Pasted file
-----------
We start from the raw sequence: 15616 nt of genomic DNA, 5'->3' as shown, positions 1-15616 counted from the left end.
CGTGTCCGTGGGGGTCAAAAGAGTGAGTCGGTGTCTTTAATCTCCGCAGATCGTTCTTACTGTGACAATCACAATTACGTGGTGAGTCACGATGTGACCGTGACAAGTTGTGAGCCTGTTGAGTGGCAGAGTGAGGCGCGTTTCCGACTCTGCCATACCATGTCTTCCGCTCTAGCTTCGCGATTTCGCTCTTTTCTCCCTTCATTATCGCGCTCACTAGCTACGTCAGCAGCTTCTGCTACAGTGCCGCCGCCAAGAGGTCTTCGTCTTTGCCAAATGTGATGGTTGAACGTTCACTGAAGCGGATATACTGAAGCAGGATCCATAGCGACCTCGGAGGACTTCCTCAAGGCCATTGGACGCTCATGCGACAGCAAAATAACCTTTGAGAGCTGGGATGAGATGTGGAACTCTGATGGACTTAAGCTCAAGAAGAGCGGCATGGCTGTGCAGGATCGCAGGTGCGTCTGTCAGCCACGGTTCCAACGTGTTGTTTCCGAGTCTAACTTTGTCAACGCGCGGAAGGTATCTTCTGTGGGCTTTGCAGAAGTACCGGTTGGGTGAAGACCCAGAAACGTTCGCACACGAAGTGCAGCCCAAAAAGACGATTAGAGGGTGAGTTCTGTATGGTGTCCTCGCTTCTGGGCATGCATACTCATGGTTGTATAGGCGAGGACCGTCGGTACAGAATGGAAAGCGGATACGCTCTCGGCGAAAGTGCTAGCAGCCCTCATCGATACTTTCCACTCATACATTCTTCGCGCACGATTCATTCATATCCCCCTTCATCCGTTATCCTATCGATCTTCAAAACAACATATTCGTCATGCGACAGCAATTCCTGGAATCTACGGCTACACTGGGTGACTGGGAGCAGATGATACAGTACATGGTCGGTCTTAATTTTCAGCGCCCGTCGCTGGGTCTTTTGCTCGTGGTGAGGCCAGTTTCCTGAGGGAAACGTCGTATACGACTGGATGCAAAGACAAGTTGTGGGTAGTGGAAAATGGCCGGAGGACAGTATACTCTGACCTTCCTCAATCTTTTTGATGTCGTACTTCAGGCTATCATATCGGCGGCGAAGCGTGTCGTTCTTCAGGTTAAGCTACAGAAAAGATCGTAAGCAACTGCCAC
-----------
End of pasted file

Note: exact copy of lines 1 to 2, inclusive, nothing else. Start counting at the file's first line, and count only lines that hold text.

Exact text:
We start from the raw sequence: 15616 nt of genomic DNA, 5'->3' as shown, positions 1-15616 counted from the left end.
CGTGTCCGTGGGGGTCAAAAGAGTGAGTCGGTGTCTTTAATCTCCGCAGATCGTTCTTACTGTGACAATCACAATTACGTGGTGAGTCACGATGTGACCGTGACAAGTTGTGAGCCTGTTGAGTGGCAGAGTGAGGCGCGTTTCCGACTCTGCCATACCATGTCTTCCGCTCTAGCTTCGCGATTTCGCTCTTTTCTCCCTTCATTATCGCGCTCACTAGCTACGTCAGCAGCTTCTGCTACAGTGCCGCCGCCAAGAGGTCTTCGTCTTTGCCAAATGTGATGGTTGAACGTTCACTGAAGCGGATATACTGAAGCAGGATCCATAGCGACCTCGGAGGACTTCCTCAAGGCCATTGGACGCTCATGCGACAGCAAAATAACCTTTGAGAGCTGGGATGAGATGTGGAACTCTGATGGACTTAAGCTCAAGAAGAGCGGCATGGCTGTGCAGGATCGCAGGTGCGTCTGTCAGCCACGGTTCCAACGTGTTGTTTCCGAGTCTAACTTTGTCAACGCGCGGAAGGTATCTTCTGTGGGCTTTGCAGAAGTACCGGTTGGGTGAAGACCCAGAAACGTTCGCACACGAAGTGCAGCCCAAAAAGACGATTAGAGGGTGAGTTCTGTATGGTGTCCTCGCTTCTGGGCATGCATACTCATGGTTGTATAGGCGAGGACCGTCGGTACAGAATGGAAAGCGGATACGCTCTCGGCGAAAGTGCTAGCAGCCCTCATCGATACTTTCCACTCATACATTCTTCGCGCACGATTCATTCATATCCCCCTTCATCCGTTATCCTATCGATCTTCAAAACAACATATTCGTCATGCGACAGCAATTCCTGGAATCTACGGCTACACTGGGTGACTGGGAGCAGATGATACAGTACATGGTCGGTCTTAATTTTCAGCGCCCGTCGCTGGGTCTTTTGCTCGTGGTGAGGCCAGTTTCCTGAGGGAAACGTCGTATACGACTGGATGCAAAGACAAGTTGTGGGTAGTGGAAAATGGCCGGAGGACAGTATACTCTGACCTTCCTCAATCTTTTTGATGTCGTACTTCAGGCTATCATATCGGCGGCGAAGCGTGTCGTTCTTCAGGTTAAGCTACAGAAAAGATCGTAAGCAACTGCCAC